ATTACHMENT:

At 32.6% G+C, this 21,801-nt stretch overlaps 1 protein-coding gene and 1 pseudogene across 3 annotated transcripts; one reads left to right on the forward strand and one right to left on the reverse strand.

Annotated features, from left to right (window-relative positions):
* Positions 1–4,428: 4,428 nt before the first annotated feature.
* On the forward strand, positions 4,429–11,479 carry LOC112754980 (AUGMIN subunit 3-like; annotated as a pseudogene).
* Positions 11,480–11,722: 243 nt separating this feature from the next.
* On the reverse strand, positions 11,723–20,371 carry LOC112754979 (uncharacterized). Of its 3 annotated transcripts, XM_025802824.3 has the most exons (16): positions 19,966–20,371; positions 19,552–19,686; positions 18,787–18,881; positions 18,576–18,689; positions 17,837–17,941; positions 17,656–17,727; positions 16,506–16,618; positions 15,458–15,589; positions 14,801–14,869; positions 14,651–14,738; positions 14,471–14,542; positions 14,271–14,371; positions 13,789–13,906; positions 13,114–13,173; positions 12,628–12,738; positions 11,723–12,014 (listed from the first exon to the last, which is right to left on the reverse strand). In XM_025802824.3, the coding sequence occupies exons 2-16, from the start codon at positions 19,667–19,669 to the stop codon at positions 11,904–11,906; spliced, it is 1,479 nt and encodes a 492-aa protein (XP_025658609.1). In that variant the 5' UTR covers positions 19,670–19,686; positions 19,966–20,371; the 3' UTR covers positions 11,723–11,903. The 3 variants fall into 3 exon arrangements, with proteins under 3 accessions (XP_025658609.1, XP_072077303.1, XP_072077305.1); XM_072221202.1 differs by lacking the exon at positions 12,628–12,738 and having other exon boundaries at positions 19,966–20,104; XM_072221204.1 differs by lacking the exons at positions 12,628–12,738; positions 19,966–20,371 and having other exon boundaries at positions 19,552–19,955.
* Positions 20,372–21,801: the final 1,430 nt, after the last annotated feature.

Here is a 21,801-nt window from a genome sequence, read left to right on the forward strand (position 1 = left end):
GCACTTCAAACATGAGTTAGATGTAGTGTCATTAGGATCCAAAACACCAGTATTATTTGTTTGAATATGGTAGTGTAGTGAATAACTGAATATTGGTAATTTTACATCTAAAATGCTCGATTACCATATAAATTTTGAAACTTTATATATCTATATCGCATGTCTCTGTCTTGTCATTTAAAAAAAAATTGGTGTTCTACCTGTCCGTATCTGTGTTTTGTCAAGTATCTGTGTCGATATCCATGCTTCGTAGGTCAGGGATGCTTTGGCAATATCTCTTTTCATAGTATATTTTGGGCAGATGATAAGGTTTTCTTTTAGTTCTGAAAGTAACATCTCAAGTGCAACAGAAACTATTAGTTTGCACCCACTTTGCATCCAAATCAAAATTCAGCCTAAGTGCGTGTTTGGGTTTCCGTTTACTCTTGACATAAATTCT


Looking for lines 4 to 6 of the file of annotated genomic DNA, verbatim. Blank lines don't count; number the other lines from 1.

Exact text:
* On the forward strand, positions 4,429–11,479 carry LOC112754980 (AUGMIN subunit 3-like; annotated as a pseudogene).
* Positions 11,480–11,722: 243 nt separating this feature from the next.
* On the reverse strand, positions 11,723–20,371 carry LOC112754979 (uncharacterized). Of its 3 annotated transcripts, XM_025802824.3 has the most exons (16): positions 19,966–20,371; positions 19,552–19,686; positions 18,787–18,881; positions 18,576–18,689; positions 17,837–17,941; positions 17,656–17,727; positions 16,506–16,618; positions 15,458–15,589; positions 14,801–14,869; positions 14,651–14,738; positions 14,471–14,542; positions 14,271–14,371; positions 13,789–13,906; positions 13,114–13,173; positions 12,628–12,738; positions 11,723–12,014 (listed from the first exon to the last, which is right to left on the reverse strand). In XM_025802824.3, the coding sequence occupies exons 2-16, from the start codon at positions 19,667–19,669 to the stop codon at positions 11,904–11,906; spliced, it is 1,479 nt and encodes a 492-aa protein (XP_025658609.1). In that variant the 5' UTR covers positions 19,670–19,686; positions 19,966–20,371; the 3' UTR covers positions 11,723–11,903. The 3 variants fall into 3 exon arrangements, with proteins under 3 accessions (XP_025658609.1, XP_072077303.1, XP_072077305.1); XM_072221202.1 differs by lacking the exon at positions 12,628–12,738 and having other exon boundaries at positions 19,966–20,104; XM_072221204.1 differs by lacking the exons at positions 12,628–12,738; positions 19,966–20,371 and having other exon boundaries at positions 19,552–19,955.